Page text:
Jurist: Analysing the Effects of Turkey’s Social Media Regulation Bill

Jurist: Analysing the Effects of Turkey’s Social Media Regulation Bill. “On July 29th, 2020, the Parliament of Turkey passed a controversial bill to regulate content posted on social media platforms, which will come into effect on October 1st, 2020. The bill is expected to have a chilling effect on the freedom of speech and expression within the country. Several human rights groups are viewing it as a political tactic to curb criticism against government functionaries within the country, including President Recep Tayyip Erdogan. The passing of the bill is a concerning development, especially amidst the pandemic when social media platforms exist as one of the few alternatives through which people can assess and denounce wrongful government actions.”

EIN News: Cumhuriyet, Turkey’s Stalwart Newspaper, Now A Digital Archive (PRESS RELEASE)

EIN News: Cumhuriyet, Turkey’s Stalwart Newspaper, Now A Digital Archive (PRESS RELEASE). “The full-image/full-text digital archive of Cumhuriyet — Turkey’s oldest daily and leading opposition newspaper — is now available as part of the East View Global Press Archive®. Cumhuriyet began publishing in 1924 as the founding newspaper of the Turkish Republic, and was established through the efforts of Atatürk, the founder of modern Turkey.”

Washington Post: Erdogan’s crackdown on social media is nearing its end game

Washington Post: Erdogan’s crackdown on social media is nearing its end game. “We have arrived at a moment of truth for Google and Twitter. They are now being forced to choose between oppressive Turkish laws and freedom of speech. If they opt for compromise, they can follow the new law by dispatching representatives to Ankara, which will give Erdogan crucial leverage over them in future disputes. If the companies decide in favor of freedom of speech, refusing to censor content at the government’s behest, the government will have the power, under the new law, to almost entirely block the Internet traffic of these platforms. In that case, we will have to find a new way out of our game of whack-a-mole.”

Ahval: Google to open Turkey office in compliance with social media regulations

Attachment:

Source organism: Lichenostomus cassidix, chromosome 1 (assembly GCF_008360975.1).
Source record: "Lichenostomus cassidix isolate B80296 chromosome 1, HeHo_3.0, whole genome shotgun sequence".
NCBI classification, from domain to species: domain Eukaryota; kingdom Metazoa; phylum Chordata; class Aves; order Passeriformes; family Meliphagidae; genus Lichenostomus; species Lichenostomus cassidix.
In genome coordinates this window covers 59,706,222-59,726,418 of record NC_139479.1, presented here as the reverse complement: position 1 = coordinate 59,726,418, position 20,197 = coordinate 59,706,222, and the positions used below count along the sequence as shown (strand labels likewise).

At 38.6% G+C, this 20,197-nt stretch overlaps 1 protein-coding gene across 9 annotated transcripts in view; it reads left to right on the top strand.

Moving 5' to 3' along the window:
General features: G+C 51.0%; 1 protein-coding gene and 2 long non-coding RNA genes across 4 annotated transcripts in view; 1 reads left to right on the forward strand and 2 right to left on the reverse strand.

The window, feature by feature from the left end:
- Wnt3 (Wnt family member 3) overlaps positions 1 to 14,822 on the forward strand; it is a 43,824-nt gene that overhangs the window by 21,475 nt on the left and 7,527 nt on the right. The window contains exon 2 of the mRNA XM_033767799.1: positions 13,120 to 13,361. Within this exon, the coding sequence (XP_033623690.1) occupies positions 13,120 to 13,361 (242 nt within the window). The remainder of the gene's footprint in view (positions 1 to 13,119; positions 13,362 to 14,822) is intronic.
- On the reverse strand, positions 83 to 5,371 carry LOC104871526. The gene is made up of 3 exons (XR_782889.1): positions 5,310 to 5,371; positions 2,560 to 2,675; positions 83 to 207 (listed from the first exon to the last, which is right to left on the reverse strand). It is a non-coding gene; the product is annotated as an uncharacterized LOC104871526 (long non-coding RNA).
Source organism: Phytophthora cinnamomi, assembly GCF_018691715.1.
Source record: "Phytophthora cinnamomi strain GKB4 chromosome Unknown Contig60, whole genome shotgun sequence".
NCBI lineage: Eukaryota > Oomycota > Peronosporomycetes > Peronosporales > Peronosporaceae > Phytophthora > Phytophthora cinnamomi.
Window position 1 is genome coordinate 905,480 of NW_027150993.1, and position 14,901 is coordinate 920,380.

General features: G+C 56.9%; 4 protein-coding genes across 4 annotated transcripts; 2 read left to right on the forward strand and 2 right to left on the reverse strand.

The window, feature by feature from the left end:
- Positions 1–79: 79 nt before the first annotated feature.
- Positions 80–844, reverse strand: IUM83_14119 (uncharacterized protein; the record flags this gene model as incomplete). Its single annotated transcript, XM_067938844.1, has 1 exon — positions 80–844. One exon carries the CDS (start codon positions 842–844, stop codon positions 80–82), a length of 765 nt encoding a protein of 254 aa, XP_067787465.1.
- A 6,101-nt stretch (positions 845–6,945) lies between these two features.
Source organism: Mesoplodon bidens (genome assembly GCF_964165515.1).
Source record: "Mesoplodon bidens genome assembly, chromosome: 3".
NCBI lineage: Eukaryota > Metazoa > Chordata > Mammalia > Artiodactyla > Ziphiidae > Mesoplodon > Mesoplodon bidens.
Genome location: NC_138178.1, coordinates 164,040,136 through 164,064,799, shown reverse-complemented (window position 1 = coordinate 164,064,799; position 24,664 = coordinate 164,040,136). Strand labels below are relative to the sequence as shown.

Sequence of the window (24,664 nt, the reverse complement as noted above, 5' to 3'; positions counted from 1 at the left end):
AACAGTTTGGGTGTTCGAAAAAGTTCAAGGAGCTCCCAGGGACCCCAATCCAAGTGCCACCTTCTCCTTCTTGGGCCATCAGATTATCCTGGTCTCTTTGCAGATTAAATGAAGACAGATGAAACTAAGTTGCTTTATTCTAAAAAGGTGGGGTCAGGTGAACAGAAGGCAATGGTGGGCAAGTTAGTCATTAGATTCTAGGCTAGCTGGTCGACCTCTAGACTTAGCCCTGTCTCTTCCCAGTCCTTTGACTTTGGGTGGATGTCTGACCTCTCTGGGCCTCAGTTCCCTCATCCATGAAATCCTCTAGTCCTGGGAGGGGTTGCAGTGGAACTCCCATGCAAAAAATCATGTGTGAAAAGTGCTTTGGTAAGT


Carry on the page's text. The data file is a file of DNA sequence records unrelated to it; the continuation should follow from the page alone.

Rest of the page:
Ahval: Google to open Turkey office in compliance with social media regulations. “U.S. technology giant Google is set to open an office in Turkey following Turkish parliament’s approval last month of a bill introducing new powers over social media, T24 new site reported on Wednesday. The move by Google follows a legal amendment requiring social media companies with more than one million daily users to appoint a legal representative in Turkey to address authorities’ concerns over content and requests for removal.”

Stockholm Center for Freedom: Turkey investigated 14,186 social media accounts, taking legal action against 6,743 of them in first 7 months

Stockholm Center for Freedom: Turkey investigated 14,186 social media accounts, taking legal action against 6,743 of them in first 7 months. “Turkish police investigated 14,186 social media accounts in the first seven months of 2020, taking legal action against 6,743 of them on charges of spreading terrorist propaganda, inciting the public to hatred and enmity, instilling fear in and causing panic among the public or containing provocative content, Turkey’s Interior Ministry announced in a statement on Friday.”

New York Times: Turkey Passes Law Extending Sweeping Powers Over Social Media

New York Times: Turkey Passes Law Extending Sweeping Powers Over Social Media. “Turkish lawmakers passed legislation on Wednesday that would give the government sweeping new powers to regulate social media content, raising concerns that one of the few remaining spaces for free public debate in the country could fall under greater government control.”

Balkan Insight: Turkish Ruling Party Announces Strict Controls on Social Media